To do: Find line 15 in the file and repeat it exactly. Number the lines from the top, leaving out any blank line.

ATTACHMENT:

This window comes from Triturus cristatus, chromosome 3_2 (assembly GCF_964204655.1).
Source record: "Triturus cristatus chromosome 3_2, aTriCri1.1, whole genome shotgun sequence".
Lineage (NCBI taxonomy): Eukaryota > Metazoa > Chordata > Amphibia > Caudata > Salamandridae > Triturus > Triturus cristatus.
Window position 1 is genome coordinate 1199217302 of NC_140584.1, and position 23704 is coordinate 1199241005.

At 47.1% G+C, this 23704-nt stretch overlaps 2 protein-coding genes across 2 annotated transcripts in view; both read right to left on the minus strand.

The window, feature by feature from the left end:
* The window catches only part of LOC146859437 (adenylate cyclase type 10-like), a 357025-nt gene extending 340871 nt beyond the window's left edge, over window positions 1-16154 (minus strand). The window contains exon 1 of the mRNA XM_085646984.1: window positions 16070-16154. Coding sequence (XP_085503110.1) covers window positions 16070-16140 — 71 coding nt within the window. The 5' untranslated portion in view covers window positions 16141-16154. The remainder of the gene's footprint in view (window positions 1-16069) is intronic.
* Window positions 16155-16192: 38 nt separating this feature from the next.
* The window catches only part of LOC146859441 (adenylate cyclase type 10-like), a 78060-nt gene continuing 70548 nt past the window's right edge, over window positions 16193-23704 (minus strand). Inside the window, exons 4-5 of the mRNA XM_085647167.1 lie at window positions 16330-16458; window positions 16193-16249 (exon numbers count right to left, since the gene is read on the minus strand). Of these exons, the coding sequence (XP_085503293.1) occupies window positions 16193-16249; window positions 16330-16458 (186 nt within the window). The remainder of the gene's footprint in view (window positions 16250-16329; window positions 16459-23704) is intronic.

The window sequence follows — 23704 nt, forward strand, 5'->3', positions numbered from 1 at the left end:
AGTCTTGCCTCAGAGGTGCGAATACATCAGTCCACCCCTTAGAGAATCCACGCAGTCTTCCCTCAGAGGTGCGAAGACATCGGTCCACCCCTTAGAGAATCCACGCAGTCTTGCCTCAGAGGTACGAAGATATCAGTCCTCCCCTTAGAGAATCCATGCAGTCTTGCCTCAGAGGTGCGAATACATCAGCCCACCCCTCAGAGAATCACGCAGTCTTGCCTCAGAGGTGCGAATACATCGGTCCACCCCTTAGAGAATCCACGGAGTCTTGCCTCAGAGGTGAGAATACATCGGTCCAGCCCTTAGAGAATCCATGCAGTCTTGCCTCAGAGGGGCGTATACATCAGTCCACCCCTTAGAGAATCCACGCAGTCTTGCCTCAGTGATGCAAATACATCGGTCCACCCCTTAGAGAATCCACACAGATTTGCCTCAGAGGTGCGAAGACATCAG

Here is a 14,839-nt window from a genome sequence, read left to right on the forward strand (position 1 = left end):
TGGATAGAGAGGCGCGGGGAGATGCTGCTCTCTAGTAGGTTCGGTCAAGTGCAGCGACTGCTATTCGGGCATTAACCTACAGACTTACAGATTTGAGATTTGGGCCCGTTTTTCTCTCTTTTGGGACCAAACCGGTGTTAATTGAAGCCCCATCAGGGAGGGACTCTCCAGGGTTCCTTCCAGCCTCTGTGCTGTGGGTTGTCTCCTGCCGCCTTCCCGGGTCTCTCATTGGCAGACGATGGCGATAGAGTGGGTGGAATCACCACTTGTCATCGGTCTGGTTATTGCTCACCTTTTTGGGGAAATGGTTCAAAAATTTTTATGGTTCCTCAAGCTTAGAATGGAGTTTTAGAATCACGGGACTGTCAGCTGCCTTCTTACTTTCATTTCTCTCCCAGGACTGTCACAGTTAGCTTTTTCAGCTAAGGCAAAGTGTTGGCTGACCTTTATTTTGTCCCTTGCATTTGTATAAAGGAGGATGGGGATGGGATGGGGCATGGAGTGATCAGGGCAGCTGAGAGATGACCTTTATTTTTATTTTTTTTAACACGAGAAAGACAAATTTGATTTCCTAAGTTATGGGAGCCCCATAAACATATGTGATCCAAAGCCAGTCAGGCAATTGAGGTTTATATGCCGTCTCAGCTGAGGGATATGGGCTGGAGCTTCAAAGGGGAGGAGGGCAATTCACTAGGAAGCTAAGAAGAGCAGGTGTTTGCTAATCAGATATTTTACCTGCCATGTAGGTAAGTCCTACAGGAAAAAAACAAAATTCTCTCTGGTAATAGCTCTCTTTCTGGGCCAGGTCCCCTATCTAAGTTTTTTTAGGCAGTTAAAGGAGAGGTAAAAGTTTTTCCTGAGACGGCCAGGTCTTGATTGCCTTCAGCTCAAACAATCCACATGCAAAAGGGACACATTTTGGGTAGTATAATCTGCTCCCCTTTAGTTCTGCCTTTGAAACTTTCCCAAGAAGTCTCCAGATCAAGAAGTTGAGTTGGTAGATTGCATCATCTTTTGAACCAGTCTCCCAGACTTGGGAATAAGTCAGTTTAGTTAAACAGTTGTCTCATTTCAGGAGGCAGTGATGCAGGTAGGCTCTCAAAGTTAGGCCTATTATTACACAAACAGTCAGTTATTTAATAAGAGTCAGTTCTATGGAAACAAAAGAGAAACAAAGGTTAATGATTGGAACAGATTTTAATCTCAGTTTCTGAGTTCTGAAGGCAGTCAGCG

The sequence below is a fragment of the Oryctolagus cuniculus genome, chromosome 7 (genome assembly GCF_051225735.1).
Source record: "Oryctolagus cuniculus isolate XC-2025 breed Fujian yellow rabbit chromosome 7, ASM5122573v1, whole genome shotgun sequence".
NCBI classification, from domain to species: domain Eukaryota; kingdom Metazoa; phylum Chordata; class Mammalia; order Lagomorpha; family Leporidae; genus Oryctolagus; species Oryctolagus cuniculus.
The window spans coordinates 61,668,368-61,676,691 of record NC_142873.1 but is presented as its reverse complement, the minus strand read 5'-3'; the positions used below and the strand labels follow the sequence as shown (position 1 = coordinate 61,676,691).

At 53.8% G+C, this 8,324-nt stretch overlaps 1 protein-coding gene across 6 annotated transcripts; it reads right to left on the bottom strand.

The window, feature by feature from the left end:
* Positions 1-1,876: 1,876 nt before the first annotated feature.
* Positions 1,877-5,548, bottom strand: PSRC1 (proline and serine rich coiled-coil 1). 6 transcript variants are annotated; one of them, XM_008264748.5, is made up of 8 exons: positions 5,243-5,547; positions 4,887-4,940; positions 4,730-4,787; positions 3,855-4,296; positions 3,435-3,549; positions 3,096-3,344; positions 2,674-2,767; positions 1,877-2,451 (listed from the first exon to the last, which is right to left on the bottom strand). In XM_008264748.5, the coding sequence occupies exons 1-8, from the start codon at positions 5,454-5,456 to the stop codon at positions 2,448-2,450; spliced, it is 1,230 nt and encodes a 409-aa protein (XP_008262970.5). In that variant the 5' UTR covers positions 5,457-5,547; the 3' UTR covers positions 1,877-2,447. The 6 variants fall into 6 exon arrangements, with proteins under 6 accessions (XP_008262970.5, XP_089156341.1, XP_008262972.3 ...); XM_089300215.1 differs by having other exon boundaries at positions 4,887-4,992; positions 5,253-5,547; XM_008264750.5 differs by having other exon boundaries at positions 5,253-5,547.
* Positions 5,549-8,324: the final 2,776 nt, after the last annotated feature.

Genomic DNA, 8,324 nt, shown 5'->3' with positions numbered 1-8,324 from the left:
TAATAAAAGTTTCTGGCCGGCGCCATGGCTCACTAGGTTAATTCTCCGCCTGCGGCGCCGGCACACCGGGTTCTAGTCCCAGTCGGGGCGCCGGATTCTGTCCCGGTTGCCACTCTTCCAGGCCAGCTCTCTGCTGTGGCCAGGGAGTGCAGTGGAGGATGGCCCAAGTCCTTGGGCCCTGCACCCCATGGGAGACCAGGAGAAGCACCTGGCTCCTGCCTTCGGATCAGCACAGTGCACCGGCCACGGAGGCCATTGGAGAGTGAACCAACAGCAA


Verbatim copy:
Source record: "Oryctolagus cuniculus isolate XC-2025 breed Fujian yellow rabbit chromosome 7, ASM5122573v1, whole genome shotgun sequence".